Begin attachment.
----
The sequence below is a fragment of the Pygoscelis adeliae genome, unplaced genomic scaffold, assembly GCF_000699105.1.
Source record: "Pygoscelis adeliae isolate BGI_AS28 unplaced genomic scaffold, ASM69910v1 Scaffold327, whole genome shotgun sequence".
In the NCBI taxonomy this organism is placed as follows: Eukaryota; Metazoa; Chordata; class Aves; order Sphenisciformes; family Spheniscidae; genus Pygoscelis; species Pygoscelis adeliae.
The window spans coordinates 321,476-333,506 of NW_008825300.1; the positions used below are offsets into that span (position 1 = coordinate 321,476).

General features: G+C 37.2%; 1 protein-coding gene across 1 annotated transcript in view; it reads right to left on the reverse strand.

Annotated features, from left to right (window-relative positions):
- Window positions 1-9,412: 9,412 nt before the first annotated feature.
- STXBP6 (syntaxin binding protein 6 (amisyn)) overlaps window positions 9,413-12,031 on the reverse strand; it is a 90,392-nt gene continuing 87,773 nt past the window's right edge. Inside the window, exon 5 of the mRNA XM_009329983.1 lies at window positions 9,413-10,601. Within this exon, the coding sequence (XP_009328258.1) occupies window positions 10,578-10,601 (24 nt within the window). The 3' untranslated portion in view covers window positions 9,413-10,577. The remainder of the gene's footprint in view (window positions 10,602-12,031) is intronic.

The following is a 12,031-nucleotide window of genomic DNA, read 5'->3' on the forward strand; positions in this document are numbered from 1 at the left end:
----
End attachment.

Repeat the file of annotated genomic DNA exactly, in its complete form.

The sequence below is a fragment of the Pygoscelis adeliae genome, unplaced genomic scaffold, assembly GCF_000699105.1.
Source record: "Pygoscelis adeliae isolate BGI_AS28 unplaced genomic scaffold, ASM69910v1 Scaffold327, whole genome shotgun sequence".
In the NCBI taxonomy this organism is placed as follows: Eukaryota; Metazoa; Chordata; class Aves; order Sphenisciformes; family Spheniscidae; genus Pygoscelis; species Pygoscelis adeliae.
The window spans coordinates 321,476-333,506 of NW_008825300.1; the positions used below are offsets into that span (position 1 = coordinate 321,476).

General features: G+C 37.2%; 1 protein-coding gene across 1 annotated transcript in view; it reads right to left on the reverse strand.

Annotated features, from left to right (window-relative positions):
- Window positions 1-9,412: 9,412 nt before the first annotated feature.
- STXBP6 (syntaxin binding protein 6 (amisyn)) overlaps window positions 9,413-12,031 on the reverse strand; it is a 90,392-nt gene continuing 87,773 nt past the window's right edge. Inside the window, exon 5 of the mRNA XM_009329983.1 lies at window positions 9,413-10,601. Within this exon, the coding sequence (XP_009328258.1) occupies window positions 10,578-10,601 (24 nt within the window). The 3' untranslated portion in view covers window positions 9,413-10,577. The remainder of the gene's footprint in view (window positions 10,602-12,031) is intronic.

The following is a 12,031-nucleotide window of genomic DNA, read 5'->3' on the forward strand; positions in this document are numbered from 1 at the left end: